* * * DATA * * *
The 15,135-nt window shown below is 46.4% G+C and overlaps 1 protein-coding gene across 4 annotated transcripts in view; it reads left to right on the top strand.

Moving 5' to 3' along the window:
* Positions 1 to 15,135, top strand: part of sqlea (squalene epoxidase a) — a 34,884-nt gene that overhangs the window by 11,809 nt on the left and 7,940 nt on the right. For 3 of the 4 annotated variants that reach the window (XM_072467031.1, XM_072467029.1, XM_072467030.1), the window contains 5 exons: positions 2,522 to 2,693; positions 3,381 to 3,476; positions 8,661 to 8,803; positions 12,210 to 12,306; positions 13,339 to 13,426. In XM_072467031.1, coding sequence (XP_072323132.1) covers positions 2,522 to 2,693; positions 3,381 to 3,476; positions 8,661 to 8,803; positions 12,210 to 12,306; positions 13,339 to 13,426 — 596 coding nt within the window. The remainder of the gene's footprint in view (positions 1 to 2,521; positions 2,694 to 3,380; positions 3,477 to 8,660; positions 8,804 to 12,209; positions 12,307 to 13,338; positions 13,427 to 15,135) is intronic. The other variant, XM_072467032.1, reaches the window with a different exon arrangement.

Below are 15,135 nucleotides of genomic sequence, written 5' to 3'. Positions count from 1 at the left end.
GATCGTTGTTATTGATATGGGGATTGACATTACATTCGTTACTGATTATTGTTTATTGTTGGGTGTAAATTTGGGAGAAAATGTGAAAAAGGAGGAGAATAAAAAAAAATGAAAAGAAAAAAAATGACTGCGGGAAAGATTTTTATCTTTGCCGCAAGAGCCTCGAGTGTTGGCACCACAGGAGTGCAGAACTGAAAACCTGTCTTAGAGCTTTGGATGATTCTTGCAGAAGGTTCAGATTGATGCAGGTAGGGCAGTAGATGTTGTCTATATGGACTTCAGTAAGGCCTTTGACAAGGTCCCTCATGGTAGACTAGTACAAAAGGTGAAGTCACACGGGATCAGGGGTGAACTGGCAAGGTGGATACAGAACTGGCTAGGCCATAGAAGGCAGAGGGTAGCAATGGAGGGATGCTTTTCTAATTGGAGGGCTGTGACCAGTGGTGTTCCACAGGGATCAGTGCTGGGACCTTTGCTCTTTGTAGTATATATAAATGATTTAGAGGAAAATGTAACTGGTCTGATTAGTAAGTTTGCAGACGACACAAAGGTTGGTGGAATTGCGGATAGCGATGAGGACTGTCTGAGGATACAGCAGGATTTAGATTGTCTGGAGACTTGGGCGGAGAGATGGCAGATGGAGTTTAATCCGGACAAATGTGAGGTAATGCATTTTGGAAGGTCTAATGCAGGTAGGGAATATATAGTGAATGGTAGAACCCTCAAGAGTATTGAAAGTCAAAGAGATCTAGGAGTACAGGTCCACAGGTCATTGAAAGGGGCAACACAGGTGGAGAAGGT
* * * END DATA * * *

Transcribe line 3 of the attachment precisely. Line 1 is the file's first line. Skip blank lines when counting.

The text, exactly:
* Positions 1 to 15,135, top strand: part of sqlea (squalene epoxidase a) — a 34,884-nt gene that overhangs the window by 11,809 nt on the left and 7,940 nt on the right. For 3 of the 4 annotated variants that reach the window (XM_072467031.1, XM_072467029.1, XM_072467030.1), the window contains 5 exons: positions 2,522 to 2,693; positions 3,381 to 3,476; positions 8,661 to 8,803; positions 12,210 to 12,306; positions 13,339 to 13,426. In XM_072467031.1, coding sequence (XP_072323132.1) covers positions 2,522 to 2,693; positions 3,381 to 3,476; positions 8,661 to 8,803; positions 12,210 to 12,306; positions 13,339 to 13,426 — 596 coding nt within the window. The remainder of the gene's footprint in view (positions 1 to 2,521; positions 2,694 to 3,380; positions 3,477 to 8,660; positions 8,804 to 12,209; positions 12,307 to 13,338; positions 13,427 to 15,135) is intronic. The other variant, XM_072467032.1, reaches the window with a different exon arrangement.